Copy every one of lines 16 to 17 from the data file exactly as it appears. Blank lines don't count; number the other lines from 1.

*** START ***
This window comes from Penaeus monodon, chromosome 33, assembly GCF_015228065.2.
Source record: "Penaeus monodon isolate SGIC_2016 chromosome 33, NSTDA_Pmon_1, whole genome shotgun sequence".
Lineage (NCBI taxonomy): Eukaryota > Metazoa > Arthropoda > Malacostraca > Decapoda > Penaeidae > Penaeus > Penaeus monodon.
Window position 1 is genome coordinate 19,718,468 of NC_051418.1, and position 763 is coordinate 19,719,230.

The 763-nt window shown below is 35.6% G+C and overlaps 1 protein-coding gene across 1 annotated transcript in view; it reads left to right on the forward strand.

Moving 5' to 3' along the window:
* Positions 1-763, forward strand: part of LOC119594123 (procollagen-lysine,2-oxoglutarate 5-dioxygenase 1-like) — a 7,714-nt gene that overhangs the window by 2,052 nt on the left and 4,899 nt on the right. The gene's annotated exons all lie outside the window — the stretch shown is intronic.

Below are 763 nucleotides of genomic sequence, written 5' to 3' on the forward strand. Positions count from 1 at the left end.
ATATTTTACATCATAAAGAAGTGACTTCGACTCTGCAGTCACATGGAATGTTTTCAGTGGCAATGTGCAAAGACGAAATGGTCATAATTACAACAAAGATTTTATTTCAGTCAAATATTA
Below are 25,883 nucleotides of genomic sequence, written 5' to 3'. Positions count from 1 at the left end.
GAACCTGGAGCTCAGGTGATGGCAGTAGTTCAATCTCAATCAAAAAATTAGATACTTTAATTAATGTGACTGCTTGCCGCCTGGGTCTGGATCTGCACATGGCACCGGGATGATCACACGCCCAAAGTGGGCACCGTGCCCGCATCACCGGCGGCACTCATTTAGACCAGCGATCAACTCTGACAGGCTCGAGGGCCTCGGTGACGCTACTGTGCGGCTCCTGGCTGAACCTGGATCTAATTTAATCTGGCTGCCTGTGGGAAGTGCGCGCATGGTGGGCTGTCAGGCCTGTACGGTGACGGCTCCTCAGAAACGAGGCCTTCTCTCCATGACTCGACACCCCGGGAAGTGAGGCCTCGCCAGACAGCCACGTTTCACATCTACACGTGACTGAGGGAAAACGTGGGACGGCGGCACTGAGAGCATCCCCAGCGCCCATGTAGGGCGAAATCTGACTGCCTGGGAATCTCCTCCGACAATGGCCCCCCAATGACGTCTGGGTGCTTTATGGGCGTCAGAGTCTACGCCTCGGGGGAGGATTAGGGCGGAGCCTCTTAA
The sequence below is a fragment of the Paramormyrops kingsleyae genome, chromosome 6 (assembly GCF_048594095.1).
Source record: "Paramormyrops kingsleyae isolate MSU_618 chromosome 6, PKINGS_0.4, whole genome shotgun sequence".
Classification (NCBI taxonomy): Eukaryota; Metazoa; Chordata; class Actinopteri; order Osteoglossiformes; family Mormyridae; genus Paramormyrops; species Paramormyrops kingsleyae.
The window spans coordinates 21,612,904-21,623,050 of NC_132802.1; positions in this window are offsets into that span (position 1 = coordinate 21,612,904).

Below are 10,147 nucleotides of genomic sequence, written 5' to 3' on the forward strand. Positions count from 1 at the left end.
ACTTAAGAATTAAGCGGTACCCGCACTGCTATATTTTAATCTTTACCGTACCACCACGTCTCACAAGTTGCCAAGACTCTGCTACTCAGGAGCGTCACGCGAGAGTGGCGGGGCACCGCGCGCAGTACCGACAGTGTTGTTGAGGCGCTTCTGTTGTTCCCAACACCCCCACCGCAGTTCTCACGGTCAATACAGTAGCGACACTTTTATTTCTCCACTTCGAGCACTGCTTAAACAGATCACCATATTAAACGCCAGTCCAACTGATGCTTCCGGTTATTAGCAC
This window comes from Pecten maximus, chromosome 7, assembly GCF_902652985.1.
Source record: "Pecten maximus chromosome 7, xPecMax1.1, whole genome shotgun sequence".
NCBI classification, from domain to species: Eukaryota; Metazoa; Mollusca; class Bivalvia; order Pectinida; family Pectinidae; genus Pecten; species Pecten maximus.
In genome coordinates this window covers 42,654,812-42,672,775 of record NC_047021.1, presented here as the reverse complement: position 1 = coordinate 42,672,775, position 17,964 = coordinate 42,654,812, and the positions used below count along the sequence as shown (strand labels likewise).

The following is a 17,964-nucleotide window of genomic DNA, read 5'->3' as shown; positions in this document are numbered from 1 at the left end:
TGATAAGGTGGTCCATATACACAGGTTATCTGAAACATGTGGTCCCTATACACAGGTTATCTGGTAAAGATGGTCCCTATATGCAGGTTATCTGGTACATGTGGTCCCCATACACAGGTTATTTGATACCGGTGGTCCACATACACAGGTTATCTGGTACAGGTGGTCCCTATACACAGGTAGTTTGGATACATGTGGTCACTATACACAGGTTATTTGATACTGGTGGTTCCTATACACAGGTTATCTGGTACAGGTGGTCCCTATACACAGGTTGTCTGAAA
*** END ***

Below are 10,147 nucleotides of genomic sequence, written 5' to 3' on the forward strand. Positions count from 1 at the left end.
ACTTAAGAATTAAGCGGTACCCGCACTGCTATATTTTAATCTTTACCGTACCACCACGTCTCACAAGTTGCCAAGACTCTGCTACTCAGGAGCGTCACGCGAGAGTGGCGGGGCACCGCGCGCAGTACCGACAGTGTTGTTGAGGCGCTTCTGTTGTTCCCAACACCCCCACCGCAGTTCTCACGGTCAATACAGTAGCGACACTTTTATTTCTCCACTTCGAGCACTGCTTAAACAGATCACCATATTAAACGCCAGTCCAACTGATGCTTCCGGTTATTAGCAC